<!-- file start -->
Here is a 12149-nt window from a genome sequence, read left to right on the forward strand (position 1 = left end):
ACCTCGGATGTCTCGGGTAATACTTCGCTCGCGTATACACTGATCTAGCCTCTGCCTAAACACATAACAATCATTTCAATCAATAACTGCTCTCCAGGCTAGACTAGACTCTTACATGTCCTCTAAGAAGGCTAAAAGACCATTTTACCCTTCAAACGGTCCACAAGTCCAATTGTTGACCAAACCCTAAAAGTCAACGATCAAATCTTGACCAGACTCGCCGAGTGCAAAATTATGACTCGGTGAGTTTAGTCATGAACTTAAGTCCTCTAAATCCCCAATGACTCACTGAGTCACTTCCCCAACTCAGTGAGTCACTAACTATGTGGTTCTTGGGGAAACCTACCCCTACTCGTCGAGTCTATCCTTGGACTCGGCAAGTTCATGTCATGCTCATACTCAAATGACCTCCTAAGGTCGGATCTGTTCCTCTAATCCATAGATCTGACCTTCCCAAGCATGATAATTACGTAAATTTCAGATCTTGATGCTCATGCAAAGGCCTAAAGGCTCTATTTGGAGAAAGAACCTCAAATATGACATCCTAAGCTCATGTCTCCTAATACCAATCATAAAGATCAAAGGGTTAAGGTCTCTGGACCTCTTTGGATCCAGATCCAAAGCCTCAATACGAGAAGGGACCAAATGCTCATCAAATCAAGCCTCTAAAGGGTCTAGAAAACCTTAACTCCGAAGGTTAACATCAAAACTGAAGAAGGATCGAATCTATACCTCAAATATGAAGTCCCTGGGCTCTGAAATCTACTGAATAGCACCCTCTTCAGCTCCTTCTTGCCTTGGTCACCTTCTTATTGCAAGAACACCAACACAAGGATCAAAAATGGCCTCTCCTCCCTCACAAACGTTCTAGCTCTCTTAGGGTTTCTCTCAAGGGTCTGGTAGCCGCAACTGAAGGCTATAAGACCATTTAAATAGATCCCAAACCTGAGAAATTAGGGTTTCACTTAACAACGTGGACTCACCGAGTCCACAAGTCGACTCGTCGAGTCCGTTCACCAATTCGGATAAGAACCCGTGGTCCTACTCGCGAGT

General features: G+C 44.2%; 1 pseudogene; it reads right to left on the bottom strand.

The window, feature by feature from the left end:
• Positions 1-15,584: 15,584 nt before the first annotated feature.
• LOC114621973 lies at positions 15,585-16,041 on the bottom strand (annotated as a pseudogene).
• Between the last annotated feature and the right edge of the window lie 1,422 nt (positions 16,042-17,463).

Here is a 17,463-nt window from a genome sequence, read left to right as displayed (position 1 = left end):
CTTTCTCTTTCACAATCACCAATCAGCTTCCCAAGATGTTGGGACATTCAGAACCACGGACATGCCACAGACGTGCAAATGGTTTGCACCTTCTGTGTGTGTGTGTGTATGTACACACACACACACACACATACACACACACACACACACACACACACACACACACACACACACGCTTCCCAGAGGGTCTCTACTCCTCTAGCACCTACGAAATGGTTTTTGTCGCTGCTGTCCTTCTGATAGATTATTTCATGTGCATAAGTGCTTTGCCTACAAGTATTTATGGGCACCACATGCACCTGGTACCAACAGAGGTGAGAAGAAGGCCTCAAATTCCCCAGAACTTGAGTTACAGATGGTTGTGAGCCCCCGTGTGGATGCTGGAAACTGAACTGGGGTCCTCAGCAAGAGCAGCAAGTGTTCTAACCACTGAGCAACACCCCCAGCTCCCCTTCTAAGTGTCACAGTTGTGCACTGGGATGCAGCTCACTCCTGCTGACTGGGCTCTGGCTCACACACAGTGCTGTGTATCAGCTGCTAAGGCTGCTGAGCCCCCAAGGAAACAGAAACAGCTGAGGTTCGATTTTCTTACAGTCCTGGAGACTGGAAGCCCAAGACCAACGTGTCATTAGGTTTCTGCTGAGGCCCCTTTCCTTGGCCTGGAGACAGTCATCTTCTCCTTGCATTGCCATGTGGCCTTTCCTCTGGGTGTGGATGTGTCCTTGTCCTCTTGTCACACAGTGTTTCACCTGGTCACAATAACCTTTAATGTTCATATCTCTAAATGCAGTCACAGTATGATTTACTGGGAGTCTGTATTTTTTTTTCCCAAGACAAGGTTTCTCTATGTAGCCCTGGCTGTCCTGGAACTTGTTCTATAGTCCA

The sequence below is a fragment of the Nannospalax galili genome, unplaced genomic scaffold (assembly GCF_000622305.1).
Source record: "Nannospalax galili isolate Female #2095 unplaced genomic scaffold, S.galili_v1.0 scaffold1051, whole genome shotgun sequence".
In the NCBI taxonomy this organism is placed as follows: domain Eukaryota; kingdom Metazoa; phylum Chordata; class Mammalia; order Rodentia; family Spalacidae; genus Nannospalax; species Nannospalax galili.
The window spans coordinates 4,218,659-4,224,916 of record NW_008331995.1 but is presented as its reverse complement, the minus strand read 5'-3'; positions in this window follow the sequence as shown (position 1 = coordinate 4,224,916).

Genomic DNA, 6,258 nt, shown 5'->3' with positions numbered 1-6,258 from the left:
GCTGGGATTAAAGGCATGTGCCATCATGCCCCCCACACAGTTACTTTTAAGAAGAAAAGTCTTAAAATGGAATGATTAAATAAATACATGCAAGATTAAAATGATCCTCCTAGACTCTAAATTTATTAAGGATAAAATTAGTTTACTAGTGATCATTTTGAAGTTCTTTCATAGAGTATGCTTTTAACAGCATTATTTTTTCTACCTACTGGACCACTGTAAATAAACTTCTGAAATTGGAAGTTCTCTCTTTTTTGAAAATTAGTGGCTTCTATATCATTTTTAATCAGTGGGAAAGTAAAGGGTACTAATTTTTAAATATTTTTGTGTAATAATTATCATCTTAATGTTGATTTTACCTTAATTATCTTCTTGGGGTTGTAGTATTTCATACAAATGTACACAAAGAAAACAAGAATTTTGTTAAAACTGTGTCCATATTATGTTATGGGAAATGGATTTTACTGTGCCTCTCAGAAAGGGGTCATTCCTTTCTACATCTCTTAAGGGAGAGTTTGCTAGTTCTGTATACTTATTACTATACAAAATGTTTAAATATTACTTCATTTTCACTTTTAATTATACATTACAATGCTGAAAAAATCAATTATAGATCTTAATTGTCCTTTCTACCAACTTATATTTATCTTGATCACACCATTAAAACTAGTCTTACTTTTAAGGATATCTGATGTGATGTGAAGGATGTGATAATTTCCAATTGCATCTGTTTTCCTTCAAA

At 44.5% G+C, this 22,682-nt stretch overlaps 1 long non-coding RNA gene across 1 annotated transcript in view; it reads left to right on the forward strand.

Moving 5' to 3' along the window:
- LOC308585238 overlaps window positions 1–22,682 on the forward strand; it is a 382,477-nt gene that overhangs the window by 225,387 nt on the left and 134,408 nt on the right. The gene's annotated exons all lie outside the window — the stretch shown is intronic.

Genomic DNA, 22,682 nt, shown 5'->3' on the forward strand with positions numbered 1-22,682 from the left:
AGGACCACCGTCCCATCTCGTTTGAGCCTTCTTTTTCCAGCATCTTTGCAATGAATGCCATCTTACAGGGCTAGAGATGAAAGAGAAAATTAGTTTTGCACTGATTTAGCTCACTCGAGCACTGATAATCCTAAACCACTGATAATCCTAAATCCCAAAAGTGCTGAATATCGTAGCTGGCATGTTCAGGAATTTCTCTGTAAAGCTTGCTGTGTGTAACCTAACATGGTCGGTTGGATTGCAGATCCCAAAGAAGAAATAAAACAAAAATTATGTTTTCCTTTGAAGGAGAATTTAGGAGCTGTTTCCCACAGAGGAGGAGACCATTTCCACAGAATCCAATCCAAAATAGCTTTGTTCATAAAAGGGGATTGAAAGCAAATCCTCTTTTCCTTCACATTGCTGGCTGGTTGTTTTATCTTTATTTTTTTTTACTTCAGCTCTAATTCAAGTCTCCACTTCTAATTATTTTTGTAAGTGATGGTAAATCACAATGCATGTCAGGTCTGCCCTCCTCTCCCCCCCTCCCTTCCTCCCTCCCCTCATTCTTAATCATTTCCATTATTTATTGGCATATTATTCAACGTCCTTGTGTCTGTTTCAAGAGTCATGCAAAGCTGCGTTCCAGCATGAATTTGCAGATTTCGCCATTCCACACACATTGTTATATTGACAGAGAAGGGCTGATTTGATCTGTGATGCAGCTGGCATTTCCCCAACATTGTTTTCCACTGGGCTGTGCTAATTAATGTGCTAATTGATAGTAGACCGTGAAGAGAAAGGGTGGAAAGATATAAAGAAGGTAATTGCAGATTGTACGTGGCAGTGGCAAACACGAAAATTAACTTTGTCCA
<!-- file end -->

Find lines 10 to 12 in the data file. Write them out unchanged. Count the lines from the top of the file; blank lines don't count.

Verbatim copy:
The sequence below is a fragment of the Nannospalax galili genome, unplaced genomic scaffold (assembly GCF_000622305.1).
Source record: "Nannospalax galili isolate Female #2095 unplaced genomic scaffold, S.galili_v1.0 scaffold1051, whole genome shotgun sequence".
In the NCBI taxonomy this organism is placed as follows: domain Eukaryota; kingdom Metazoa; phylum Chordata; class Mammalia; order Rodentia; family Spalacidae; genus Nannospalax; species Nannospalax galili.